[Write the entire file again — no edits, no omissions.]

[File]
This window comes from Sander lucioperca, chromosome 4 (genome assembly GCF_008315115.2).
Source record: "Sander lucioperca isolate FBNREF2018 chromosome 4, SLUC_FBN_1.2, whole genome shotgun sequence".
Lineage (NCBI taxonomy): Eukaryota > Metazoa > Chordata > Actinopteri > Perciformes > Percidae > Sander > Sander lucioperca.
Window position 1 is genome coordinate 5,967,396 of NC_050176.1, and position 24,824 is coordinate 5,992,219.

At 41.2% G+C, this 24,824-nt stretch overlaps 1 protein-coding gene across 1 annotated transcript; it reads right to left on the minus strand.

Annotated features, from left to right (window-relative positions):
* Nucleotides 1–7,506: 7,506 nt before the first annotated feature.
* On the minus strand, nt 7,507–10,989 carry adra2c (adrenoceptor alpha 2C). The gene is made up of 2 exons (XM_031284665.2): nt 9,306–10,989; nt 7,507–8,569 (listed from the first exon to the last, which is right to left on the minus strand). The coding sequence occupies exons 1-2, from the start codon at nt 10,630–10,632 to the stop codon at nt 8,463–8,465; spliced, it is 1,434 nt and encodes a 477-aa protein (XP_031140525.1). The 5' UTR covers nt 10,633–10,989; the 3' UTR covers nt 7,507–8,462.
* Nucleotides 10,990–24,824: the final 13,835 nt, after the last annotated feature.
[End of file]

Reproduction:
This window comes from Sander lucioperca, chromosome 4 (genome assembly GCF_008315115.2).
Source record: "Sander lucioperca isolate FBNREF2018 chromosome 4, SLUC_FBN_1.2, whole genome shotgun sequence".
Lineage (NCBI taxonomy): Eukaryota > Metazoa > Chordata > Actinopteri > Perciformes > Percidae > Sander > Sander lucioperca.
Window position 1 is genome coordinate 5,967,396 of NC_050176.1, and position 24,824 is coordinate 5,992,219.

At 41.2% G+C, this 24,824-nt stretch overlaps 1 protein-coding gene across 1 annotated transcript; it reads right to left on the minus strand.

Annotated features, from left to right (window-relative positions):
* Nucleotides 1–7,506: 7,506 nt before the first annotated feature.
* On the minus strand, nt 7,507–10,989 carry adra2c (adrenoceptor alpha 2C). The gene is made up of 2 exons (XM_031284665.2): nt 9,306–10,989; nt 7,507–8,569 (listed from the first exon to the last, which is right to left on the minus strand). The coding sequence occupies exons 1-2, from the start codon at nt 10,630–10,632 to the stop codon at nt 8,463–8,465; spliced, it is 1,434 nt and encodes a 477-aa protein (XP_031140525.1). The 5' UTR covers nt 10,633–10,989; the 3' UTR covers nt 7,507–8,462.
* Nucleotides 10,990–24,824: the final 13,835 nt, after the last annotated feature.